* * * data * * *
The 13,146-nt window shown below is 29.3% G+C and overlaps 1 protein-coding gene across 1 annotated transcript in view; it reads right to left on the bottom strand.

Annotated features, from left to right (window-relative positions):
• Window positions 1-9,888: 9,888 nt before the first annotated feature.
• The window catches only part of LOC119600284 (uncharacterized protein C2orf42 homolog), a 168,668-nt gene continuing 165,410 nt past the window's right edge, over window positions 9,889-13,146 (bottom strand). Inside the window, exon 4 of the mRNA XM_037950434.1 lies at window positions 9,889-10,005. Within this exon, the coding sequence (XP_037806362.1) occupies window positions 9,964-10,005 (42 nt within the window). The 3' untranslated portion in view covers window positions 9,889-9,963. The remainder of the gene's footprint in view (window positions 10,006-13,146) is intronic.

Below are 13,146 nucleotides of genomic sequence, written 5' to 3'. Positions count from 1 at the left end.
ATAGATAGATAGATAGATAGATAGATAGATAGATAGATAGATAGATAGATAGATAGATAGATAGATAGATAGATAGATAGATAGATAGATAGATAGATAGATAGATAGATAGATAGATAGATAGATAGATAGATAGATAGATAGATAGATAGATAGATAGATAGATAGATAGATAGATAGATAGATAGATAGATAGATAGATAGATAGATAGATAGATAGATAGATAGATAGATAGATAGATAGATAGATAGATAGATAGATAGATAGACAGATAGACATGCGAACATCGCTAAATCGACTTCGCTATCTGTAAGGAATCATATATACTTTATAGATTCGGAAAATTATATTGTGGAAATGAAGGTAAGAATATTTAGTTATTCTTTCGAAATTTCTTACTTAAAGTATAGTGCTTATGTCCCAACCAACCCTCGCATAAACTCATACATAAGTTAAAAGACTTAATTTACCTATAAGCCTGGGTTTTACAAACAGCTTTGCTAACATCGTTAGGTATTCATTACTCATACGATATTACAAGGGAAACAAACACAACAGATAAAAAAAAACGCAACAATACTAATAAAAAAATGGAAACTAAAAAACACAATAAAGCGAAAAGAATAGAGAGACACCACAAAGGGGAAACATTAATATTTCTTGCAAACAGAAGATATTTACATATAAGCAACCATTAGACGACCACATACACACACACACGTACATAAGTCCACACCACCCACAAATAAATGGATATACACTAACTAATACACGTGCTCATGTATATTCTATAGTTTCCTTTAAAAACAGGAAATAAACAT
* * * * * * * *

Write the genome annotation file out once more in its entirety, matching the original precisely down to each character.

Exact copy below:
The 13,146-nt window shown below is 29.3% G+C and overlaps 1 protein-coding gene across 1 annotated transcript in view; it reads right to left on the bottom strand.

Annotated features, from left to right (window-relative positions):
• Window positions 1-9,888: 9,888 nt before the first annotated feature.
• The window catches only part of LOC119600284 (uncharacterized protein C2orf42 homolog), a 168,668-nt gene continuing 165,410 nt past the window's right edge, over window positions 9,889-13,146 (bottom strand). Inside the window, exon 4 of the mRNA XM_037950434.1 lies at window positions 9,889-10,005. Within this exon, the coding sequence (XP_037806362.1) occupies window positions 9,964-10,005 (42 nt within the window). The 3' untranslated portion in view covers window positions 9,889-9,963. The remainder of the gene's footprint in view (window positions 10,006-13,146) is intronic.

Below are 13,146 nucleotides of genomic sequence, written 5' to 3'. Positions count from 1 at the left end.
ATAGATAGATAGATAGATAGATAGATAGATAGATAGATAGATAGATAGATAGATAGATAGATAGATAGATAGATAGATAGATAGATAGATAGATAGATAGATAGATAGATAGATAGATAGATAGATAGATAGATAGATAGATAGATAGATAGATAGATAGATAGATAGATAGATAGATAGATAGATAGATAGATAGATAGATAGATAGATAGATAGATAGATAGATAGATAGATAGATAGATAGATAGATAGATAGATAGATAGATAGACAGATAGACATGCGAACATCGCTAAATCGACTTCGCTATCTGTAAGGAATCATATATACTTTATAGATTCGGAAAATTATATTGTGGAAATGAAGGTAAGAATATTTAGTTATTCTTTCGAAATTTCTTACTTAAAGTATAGTGCTTATGTCCCAACCAACCCTCGCATAAACTCATACATAAGTTAAAAGACTTAATTTACCTATAAGCCTGGGTTTTACAAACAGCTTTGCTAACATCGTTAGGTATTCATTACTCATACGATATTACAAGGGAAACAAACACAACAGATAAAAAAAAACGCAACAATACTAATAAAAAAATGGAAACTAAAAAACACAATAAAGCGAAAAGAATAGAGAGACACCACAAAGGGGAAACATTAATATTTCTTGCAAACAGAAGATATTTACATATAAGCAACCATTAGACGACCACATACACACACACACGTACATAAGTCCACACCACCCACAAATAAATGGATATACACTAACTAATACACGTGCTCATGTATATTCTATAGTTTCCTTTAAAAACAGGAAATAAACAT